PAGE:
Powers moved to Boston in January 1980 and worked as a computer programmer and freelance data processor, skills he had developed ruing his off-hours learning the massive computer network systems at Illinois. Computer programmer by day, he continued his eclectic reading program, ingesting volumes of history, sociology, political science, aesthetics, and hard science theory, as well as a wide range of novels and poetry—”random pleasures, all over the map.” He lived near the Museum of Fine Arts, where he would spend Saturdays (admission was free before noon), and where, one week, he chanced upon an exhibit that included August Sander’s 1914 black-and-white photograph of three Westerwald farm boys heading, according to the title, to a dance. The image haunted Powers. “All of my previous year’s random reading just consolidated and converged on this one moment, this image, which seemed to me to [be] the birth photograph of the twentieth century.”
Within forty-eight hours he quit his job to devote himself to producing his first novel, Three Farmers on Their Way to a Dance, a project that took more than two years. “I thought: I’m going to put everything that I know in this book, because I’m never going to get another shot at this…Afterwards, I figured, I’d have to go back and do jobs that people are willing to pay for.” That novel, which explores the tectonic impact of artistic images, met with significant critical success, much to Powers’s surprise. Encouraged by the realization that he could make a living from writing, Powers moved to southern Holland—in part to withdraw from the distractions of his initial success in the United States but more to immerse himself in that region’s fascinating play of multiple languages and dialects and to secure the distance necessary to finish the draft of his second novel, Prisoner’s Dilemma, an unsettling work that audaciously juxtaposed Disney and the logic of nuclear warfare, a novel that Powers has described as his most American work.
While still in the Netherlands Powers completed his landmark work, The Gold Bug Variations, a dense and luminous story of love and death that intricately braids the metaphors of genetics, computer science, and polyphonic music. Two years after Gold Bug Powers published the much darker Operation Wandering Soul, which chronicled the slow-motion meltdown of a young resident-doctor confronting the harrowing realities of a pediatrics ward in a Los Angeles public hospital. Work on that manuscript was done during a yearlong stay in Cambridge and then completed when Powers returned stateside in 1992 to accept a position as writer-in-residence at the University of Illinois. Powers would use this academic experience to fashion Galatea 2.2, an ingenious retelling of the Pygmalion story using a bizarre university computer experiment in which an eccentric neurologist, assisted by a young, successful writer named Richard Powers, attempts to teach a computer network to respond to literature.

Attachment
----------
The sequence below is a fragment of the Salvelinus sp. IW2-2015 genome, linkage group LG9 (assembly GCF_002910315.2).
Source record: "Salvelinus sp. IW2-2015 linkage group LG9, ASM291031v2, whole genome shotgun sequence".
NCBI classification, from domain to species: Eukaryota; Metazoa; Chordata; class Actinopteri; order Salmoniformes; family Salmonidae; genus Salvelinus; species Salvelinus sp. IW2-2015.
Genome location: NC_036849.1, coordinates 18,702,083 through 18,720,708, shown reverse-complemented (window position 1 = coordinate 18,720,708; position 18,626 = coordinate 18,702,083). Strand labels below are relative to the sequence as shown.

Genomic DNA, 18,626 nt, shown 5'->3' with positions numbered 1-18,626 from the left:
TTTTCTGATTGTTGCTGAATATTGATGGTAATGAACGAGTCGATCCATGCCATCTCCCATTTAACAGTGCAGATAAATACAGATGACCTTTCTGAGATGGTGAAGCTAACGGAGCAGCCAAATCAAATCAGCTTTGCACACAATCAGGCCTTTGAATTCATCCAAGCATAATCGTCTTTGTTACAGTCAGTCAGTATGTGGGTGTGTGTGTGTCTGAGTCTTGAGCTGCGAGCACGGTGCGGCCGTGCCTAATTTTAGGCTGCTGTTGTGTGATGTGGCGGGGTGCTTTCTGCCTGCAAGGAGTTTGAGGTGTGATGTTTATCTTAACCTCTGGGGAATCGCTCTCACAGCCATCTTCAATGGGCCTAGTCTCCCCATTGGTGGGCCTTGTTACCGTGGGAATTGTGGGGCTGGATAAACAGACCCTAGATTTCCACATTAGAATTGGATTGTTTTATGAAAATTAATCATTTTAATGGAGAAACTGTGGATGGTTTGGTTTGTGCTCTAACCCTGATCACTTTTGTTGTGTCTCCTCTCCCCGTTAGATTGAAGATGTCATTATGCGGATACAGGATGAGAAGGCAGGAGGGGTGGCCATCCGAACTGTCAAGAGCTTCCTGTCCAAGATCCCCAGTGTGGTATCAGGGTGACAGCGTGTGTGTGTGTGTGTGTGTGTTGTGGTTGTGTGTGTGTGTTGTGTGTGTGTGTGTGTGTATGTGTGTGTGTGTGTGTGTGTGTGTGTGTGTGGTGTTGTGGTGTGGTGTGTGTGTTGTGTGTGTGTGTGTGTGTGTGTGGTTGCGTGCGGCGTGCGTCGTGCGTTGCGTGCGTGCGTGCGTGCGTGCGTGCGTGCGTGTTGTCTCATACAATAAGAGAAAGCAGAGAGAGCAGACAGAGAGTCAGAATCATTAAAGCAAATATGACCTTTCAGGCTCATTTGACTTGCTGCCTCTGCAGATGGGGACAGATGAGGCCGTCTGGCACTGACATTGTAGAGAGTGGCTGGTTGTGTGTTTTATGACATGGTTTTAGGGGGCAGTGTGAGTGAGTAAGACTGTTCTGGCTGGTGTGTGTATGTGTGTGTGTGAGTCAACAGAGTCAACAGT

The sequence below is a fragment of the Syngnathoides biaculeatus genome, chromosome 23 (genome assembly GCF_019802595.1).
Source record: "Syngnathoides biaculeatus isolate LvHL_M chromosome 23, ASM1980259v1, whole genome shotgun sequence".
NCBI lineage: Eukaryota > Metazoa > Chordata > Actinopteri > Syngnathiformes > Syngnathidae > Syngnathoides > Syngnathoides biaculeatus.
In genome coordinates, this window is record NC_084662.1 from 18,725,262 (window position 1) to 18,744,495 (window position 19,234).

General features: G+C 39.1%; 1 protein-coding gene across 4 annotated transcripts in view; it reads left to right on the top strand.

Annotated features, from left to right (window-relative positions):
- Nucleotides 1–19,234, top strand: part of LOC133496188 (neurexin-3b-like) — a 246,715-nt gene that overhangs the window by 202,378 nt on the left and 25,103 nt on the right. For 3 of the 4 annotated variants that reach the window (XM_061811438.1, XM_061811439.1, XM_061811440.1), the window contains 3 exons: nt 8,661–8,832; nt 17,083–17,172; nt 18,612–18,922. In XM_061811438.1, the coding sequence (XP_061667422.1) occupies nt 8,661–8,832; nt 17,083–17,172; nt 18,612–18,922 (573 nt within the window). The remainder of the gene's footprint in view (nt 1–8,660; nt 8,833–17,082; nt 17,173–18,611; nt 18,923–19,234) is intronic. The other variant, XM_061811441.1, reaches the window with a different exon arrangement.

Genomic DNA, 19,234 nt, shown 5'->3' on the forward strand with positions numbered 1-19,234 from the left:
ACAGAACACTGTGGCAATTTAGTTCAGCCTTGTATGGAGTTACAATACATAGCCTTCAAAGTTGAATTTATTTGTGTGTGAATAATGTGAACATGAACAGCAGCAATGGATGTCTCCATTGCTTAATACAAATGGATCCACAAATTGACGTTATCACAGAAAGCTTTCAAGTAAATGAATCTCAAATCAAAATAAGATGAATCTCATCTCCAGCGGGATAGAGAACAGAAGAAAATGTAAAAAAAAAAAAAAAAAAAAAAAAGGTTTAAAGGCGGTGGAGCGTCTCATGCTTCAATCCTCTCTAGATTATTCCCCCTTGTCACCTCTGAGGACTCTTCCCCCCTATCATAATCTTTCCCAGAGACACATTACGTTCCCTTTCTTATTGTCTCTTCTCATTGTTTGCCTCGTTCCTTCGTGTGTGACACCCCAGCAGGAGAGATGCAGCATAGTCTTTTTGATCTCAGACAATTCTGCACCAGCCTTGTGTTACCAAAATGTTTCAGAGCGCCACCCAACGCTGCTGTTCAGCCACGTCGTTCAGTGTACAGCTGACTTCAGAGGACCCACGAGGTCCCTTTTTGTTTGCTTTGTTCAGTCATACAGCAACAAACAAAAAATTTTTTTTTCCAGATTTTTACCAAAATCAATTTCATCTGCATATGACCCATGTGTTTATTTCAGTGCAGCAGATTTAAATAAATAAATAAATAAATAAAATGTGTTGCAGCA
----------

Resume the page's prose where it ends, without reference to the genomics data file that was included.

This alternating pattern of darkness and affirmation, doubt and celebration–the shifting from Emerson to Dickinson–marks his most recent work as well. In 1998 Powers published Gain, a disturbing narrative of an Illinois woman coming to terms at midlife with ovarian cancer most likely caused from the environmental carelessness of a nearby chemical plant, who two-hundred-year history Powers relates in alternating chapters. But in his follow-up work, the mesmerizing Plowing the Dark (2000), Powers chronicles both the grand efforts of a Seattle-based computer research team to produce the first self-contained virtual reality environment and the poignant narrative of an American teacher held hostage for four brutal years by Islamic fundamentalists in Beirut, a prisoner left to the devices of his imagination, the first virtual reality machine.
Named in 1996 to Illinois’s endowed Swanlund Chair in English and appointed to the Center for Advanced Study (1999), Powers continues to write, teach, and travel. He has recently completed his eighth novel, a sprawling generational study titled The Time of Our Singing (January 2003), with the properly ambitious themes of racial identity, the iterations of history, and the power of music. […]